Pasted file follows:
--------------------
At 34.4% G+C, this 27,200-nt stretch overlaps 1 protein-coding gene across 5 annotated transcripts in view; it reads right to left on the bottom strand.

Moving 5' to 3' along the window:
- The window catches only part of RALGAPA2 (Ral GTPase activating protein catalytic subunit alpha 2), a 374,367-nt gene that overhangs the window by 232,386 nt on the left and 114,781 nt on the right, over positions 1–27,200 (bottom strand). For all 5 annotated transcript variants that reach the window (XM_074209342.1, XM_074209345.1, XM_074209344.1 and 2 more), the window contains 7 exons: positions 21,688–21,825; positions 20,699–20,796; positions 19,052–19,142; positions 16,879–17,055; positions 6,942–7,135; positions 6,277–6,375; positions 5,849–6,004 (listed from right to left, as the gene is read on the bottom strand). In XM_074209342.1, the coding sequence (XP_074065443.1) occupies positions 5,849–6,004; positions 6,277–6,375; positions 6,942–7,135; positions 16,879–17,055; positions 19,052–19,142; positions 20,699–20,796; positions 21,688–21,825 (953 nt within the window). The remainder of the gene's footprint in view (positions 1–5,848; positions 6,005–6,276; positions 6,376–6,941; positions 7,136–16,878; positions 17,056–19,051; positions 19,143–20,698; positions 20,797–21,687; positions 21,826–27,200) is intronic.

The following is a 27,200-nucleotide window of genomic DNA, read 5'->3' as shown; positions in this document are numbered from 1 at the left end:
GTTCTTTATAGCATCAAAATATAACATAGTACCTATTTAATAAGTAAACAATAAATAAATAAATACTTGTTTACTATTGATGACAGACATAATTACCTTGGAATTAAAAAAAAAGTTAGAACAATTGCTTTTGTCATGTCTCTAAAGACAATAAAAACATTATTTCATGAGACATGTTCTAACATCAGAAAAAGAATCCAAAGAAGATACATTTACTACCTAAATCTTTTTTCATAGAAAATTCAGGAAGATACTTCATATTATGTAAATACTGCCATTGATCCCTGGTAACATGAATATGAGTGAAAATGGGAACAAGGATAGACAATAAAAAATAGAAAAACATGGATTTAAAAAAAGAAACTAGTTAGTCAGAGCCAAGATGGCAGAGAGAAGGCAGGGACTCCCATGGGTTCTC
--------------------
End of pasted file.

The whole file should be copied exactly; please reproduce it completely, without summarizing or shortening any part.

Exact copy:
At 34.4% G+C, this 27,200-nt stretch overlaps 1 protein-coding gene across 5 annotated transcripts in view; it reads right to left on the bottom strand.

Moving 5' to 3' along the window:
- The window catches only part of RALGAPA2 (Ral GTPase activating protein catalytic subunit alpha 2), a 374,367-nt gene that overhangs the window by 232,386 nt on the left and 114,781 nt on the right, over positions 1–27,200 (bottom strand). For all 5 annotated transcript variants that reach the window (XM_074209342.1, XM_074209345.1, XM_074209344.1 and 2 more), the window contains 7 exons: positions 21,688–21,825; positions 20,699–20,796; positions 19,052–19,142; positions 16,879–17,055; positions 6,942–7,135; positions 6,277–6,375; positions 5,849–6,004 (listed from right to left, as the gene is read on the bottom strand). In XM_074209342.1, the coding sequence (XP_074065443.1) occupies positions 5,849–6,004; positions 6,277–6,375; positions 6,942–7,135; positions 16,879–17,055; positions 19,052–19,142; positions 20,699–20,796; positions 21,688–21,825 (953 nt within the window). The remainder of the gene's footprint in view (positions 1–5,848; positions 6,005–6,276; positions 6,376–6,941; positions 7,136–16,878; positions 17,056–19,051; positions 19,143–20,698; positions 20,797–21,687; positions 21,826–27,200) is intronic.

The following is a 27,200-nucleotide window of genomic DNA, read 5'->3' as shown; positions in this document are numbered from 1 at the left end:
GTTCTTTATAGCATCAAAATATAACATAGTACCTATTTAATAAGTAAACAATAAATAAATAAATACTTGTTTACTATTGATGACAGACATAATTACCTTGGAATTAAAAAAAAAGTTAGAACAATTGCTTTTGTCATGTCTCTAAAGACAATAAAAACATTATTTCATGAGACATGTTCTAACATCAGAAAAAGAATCCAAAGAAGATACATTTACTACCTAAATCTTTTTTCATAGAAAATTCAGGAAGATACTTCATATTATGTAAATACTGCCATTGATCCCTGGTAACATGAATATGAGTGAAAATGGGAACAAGGATAGACAATAAAAAATAGAAAAACATGGATTTAAAAAAAGAAACTAGTTAGTCAGAGCCAAGATGGCAGAGAGAAGGCAGGGACTCCCATGGGTTCTC